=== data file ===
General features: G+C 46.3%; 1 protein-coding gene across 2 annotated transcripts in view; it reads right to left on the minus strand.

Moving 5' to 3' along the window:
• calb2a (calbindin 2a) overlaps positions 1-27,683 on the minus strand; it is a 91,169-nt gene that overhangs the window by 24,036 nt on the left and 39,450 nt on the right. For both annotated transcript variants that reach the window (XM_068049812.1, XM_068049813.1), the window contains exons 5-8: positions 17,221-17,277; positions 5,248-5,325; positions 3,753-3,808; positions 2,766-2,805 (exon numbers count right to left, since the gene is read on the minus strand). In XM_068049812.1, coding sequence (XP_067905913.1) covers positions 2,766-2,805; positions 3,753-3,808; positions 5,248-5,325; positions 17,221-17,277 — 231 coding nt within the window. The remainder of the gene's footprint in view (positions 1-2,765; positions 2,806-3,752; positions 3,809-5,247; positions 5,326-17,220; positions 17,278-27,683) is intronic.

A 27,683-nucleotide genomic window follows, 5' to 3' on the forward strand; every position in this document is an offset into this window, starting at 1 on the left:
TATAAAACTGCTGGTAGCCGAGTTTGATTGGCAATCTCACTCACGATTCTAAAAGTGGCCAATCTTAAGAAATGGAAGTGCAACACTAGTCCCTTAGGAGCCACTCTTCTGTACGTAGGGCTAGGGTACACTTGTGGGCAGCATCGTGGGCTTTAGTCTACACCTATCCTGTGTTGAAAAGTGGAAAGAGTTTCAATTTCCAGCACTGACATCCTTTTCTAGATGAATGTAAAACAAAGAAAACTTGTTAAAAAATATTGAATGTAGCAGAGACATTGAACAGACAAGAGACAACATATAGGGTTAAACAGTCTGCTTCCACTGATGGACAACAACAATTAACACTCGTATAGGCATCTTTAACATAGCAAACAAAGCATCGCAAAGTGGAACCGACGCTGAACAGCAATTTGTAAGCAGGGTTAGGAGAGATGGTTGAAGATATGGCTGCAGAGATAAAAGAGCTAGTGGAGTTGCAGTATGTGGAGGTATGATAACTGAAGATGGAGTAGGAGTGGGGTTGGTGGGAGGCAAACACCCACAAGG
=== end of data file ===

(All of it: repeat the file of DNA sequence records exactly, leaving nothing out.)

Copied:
General features: G+C 46.3%; 1 protein-coding gene across 2 annotated transcripts in view; it reads right to left on the minus strand.

Moving 5' to 3' along the window:
• calb2a (calbindin 2a) overlaps positions 1-27,683 on the minus strand; it is a 91,169-nt gene that overhangs the window by 24,036 nt on the left and 39,450 nt on the right. For both annotated transcript variants that reach the window (XM_068049812.1, XM_068049813.1), the window contains exons 5-8: positions 17,221-17,277; positions 5,248-5,325; positions 3,753-3,808; positions 2,766-2,805 (exon numbers count right to left, since the gene is read on the minus strand). In XM_068049812.1, coding sequence (XP_067905913.1) covers positions 2,766-2,805; positions 3,753-3,808; positions 5,248-5,325; positions 17,221-17,277 — 231 coding nt within the window. The remainder of the gene's footprint in view (positions 1-2,765; positions 2,806-3,752; positions 3,809-5,247; positions 5,326-17,220; positions 17,278-27,683) is intronic.

A 27,683-nucleotide genomic window follows, 5' to 3' on the forward strand; every position in this document is an offset into this window, starting at 1 on the left:
TATAAAACTGCTGGTAGCCGAGTTTGATTGGCAATCTCACTCACGATTCTAAAAGTGGCCAATCTTAAGAAATGGAAGTGCAACACTAGTCCCTTAGGAGCCACTCTTCTGTACGTAGGGCTAGGGTACACTTGTGGGCAGCATCGTGGGCTTTAGTCTACACCTATCCTGTGTTGAAAAGTGGAAAGAGTTTCAATTTCCAGCACTGACATCCTTTTCTAGATGAATGTAAAACAAAGAAAACTTGTTAAAAAATATTGAATGTAGCAGAGACATTGAACAGACAAGAGACAACATATAGGGTTAAACAGTCTGCTTCCACTGATGGACAACAACAATTAACACTCGTATAGGCATCTTTAACATAGCAAACAAAGCATCGCAAAGTGGAACCGACGCTGAACAGCAATTTGTAAGCAGGGTTAGGAGAGATGGTTGAAGATATGGCTGCAGAGATAAAAGAGCTAGTGGAGTTGCAGTATGTGGAGGTATGATAACTGAAGATGGAGTAGGAGTGGGGTTGGTGGGAGGCAAACACCCACAAGG